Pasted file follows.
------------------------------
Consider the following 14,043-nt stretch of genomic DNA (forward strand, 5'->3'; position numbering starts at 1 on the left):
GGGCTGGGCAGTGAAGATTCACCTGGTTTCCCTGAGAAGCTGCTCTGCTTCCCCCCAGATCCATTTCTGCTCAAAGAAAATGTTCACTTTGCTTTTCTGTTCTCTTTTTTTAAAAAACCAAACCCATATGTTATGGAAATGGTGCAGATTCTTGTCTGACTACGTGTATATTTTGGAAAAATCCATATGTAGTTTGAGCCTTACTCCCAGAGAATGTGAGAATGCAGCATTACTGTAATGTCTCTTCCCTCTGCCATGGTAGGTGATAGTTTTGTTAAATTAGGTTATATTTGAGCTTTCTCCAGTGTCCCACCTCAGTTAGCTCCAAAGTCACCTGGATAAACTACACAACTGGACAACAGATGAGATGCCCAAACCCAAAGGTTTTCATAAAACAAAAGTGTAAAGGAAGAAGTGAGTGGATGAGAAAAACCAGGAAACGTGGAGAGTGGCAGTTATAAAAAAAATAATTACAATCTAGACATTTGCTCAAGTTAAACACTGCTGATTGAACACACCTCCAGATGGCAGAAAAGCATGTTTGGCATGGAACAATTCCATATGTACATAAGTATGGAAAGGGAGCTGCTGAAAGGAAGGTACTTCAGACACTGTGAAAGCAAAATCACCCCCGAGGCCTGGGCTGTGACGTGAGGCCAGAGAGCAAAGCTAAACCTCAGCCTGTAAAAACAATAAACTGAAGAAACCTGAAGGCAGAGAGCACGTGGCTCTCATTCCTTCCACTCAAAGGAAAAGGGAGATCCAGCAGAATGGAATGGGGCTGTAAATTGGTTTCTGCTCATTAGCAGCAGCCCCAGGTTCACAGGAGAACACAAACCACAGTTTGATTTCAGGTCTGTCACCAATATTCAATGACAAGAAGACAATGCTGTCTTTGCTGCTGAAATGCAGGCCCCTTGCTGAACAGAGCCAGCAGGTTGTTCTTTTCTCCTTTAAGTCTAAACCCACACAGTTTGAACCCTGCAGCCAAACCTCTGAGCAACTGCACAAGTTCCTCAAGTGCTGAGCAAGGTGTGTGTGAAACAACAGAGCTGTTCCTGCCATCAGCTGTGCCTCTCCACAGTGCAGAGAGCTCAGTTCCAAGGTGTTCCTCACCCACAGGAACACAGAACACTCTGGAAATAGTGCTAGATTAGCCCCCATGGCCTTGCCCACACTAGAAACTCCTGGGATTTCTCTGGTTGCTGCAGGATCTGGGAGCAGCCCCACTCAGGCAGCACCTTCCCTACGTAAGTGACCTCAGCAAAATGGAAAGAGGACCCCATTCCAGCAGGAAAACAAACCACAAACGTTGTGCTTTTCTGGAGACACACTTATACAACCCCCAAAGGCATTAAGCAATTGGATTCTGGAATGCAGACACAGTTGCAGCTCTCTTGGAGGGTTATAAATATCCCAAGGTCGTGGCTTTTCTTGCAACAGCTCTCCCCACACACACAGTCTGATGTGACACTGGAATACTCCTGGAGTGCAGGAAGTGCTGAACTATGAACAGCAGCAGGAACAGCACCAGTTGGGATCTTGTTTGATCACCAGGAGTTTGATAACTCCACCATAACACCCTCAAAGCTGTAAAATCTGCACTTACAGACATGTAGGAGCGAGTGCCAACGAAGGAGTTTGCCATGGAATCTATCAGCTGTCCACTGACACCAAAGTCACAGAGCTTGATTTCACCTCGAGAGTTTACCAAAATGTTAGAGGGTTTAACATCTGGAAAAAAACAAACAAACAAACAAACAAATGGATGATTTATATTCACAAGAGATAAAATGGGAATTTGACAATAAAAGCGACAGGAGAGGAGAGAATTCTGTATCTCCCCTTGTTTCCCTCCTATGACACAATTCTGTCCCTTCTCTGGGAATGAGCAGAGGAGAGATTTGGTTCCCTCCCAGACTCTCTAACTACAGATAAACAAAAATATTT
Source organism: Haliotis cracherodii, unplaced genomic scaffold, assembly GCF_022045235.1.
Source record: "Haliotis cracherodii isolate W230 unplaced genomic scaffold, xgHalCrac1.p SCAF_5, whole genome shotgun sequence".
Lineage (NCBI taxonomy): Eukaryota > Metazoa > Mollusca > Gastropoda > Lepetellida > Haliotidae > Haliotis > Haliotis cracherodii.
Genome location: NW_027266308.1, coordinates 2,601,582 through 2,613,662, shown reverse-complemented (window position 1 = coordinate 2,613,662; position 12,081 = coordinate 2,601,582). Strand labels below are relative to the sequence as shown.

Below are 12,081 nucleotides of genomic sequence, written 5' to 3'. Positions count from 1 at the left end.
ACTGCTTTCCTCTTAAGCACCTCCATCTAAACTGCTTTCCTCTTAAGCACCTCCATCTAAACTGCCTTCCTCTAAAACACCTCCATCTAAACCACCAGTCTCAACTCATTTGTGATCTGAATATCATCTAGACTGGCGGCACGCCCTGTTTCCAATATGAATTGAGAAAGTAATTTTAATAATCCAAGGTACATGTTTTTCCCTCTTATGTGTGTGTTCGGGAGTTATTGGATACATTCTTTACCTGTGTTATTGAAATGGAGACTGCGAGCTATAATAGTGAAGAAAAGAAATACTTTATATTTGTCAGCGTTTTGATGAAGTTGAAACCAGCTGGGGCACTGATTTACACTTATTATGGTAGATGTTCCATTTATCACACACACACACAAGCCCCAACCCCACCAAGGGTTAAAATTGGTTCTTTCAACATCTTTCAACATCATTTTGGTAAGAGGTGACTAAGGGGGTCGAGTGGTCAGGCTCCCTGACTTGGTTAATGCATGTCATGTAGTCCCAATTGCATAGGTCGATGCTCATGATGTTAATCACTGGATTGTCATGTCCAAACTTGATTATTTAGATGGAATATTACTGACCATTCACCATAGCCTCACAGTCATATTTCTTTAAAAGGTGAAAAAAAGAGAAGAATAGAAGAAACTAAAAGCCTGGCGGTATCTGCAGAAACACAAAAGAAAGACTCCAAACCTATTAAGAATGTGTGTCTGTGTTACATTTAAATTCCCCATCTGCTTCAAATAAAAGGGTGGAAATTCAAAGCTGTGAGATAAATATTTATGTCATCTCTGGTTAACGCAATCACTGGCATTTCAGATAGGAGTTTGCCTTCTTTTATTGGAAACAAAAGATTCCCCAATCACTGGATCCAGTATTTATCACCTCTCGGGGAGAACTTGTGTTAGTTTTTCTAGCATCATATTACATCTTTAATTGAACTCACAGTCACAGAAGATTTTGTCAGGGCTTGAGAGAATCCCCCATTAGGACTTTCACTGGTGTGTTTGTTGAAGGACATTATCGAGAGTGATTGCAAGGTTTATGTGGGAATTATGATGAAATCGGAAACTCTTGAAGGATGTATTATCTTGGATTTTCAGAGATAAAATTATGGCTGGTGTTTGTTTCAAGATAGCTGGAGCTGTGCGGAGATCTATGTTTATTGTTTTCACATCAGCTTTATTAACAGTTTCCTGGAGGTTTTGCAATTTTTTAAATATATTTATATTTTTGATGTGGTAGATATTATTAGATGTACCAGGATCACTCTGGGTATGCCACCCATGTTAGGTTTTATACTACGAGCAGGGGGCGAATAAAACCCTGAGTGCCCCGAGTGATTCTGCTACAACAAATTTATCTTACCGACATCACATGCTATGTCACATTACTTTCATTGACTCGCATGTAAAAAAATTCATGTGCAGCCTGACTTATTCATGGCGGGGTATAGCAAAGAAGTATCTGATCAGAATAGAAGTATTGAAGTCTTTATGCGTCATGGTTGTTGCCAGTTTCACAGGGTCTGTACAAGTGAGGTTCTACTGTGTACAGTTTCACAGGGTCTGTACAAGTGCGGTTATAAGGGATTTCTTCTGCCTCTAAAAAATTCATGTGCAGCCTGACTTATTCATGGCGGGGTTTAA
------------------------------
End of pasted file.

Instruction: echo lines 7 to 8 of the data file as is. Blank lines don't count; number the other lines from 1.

Below are 12,081 nucleotides of genomic sequence, written 5' to 3'. Positions count from 1 at the left end.
ACTGCTTTCCTCTTAAGCACCTCCATCTAAACTGCTTTCCTCTTAAGCACCTCCATCTAAACTGCCTTCCTCTAAAACACCTCCATCTAAACCACCAGTCTCAACTCATTTGTGATCTGAATATCATCTAGACTGGCGGCACGCCCTGTTTCCAATATGAATTGAGAAAGTAATTTTAATAATCCAAGGTACATGTTTTTCCCTCTTATGTGTGTGTTCGGGAGTTATTGGATACATTCTTTACCTGTGTTATTGAAATGGAGACTGCGAGCTATAATAGTGAAGAAAAGAAATACTTTATATTTGTCAGCGTTTTGATGAAGTTGAAACCAGCTGGGGCACTGATTTACACTTATTATGGTAGATGTTCCATTTATCACACACACACACAAGCCCCAACCCCACCAAGGGTTAAAATTGGTTCTTTCAACATCTTTCAACATCATTTTGGTAAGAGGTGACTAAGGGGGTCGAGTGGTCAGGCTCCCTGACTTGGTTAATGCATGTCATGTAGTCCCAATTGCATAGGTCGATGCTCATGATGTTAATCACTGGATTGTCATGTCCAAACTTGATTATTTAGATGGAATATTACTGACCATTCACCATAGCCTCACAGTCATATTTCTTTAAAAGGTGAAAAAAAGAGAAGAATAGAAGAAACTAAAAGCCTGGCGGTATCTGCAGAAACACAAAAGAAAGACTCCAAACCTATTAAGAATGTGTGTCTGTGTTACATTTAAATTCCCCATCTGCTTCAAATAAAAGGGTGGAAATTCAAAGCTGTGAGATAAATATTTATGTCATCTCTGGTTAACGCAATCACTGGCATTTCAGATAGGAGTTTGCCTTCTTTTATTGGAAACAAAAGATTCCCCAATCACTGGATCCAGTATTTATCACCTCTCGGGGAGAACTTGTGTTAGTTTTTCTAGCATCATATTACATCTTTAATTGAACTCACAGTCACAGAAGATTTTGTCAGGGCTTGAGAGAATCCCCCATTAGGACTTTCACTGGTGTGTTTGTTGAAGGACATTATCGAGAGTGATTGCAAGGTTTATGTGGGAATTATGATGAAATCGGAAACTCTTGAAGGATGTATTATCTTGGATTTTCAGAGATAAAATTATGGCTGGTGTTTGTTTCAAGATAGCTGGAGCTGTGCGGAGATCTATGTTTATTGTTTTCACATCAGCTTTATTAACAGTTTCCTGGAGGTTTTGCAATTTTTTAAATATATTTATATTTTTGATGTGGTAGATATTATTAGATGTACCAGGATCACTCTGGGTATGCCACCCATGTTAGGTTTTATACTACGAGCAGGGGGCGAATAAAACCCTGAGTGCCCCGAGTGATTCTGCTACAACAAATTTATCTTACCGACATCACATGCTATGTCACATTACTTTCATTGACTCGCATGTAAAAAAATTCATGTGCAGCCTGACTTATTCATGGCGGGGTATAGCAAAGAAGTATCTGATCAGAATAGAAGTATTGAAGTCTTTATGCGTCATGGTTGTTGCCAGTTTCACAGGGTCTGTACAAGTGAGGTTCTACTGTGTACAGTTTCACAGGGTCTGTACAAGTGCGGTTATAAGGGATTTCTTCTGCCTCTAAAAAATTCATGTGCAGCCTGACTTATTCATGGCGGGGTTTAA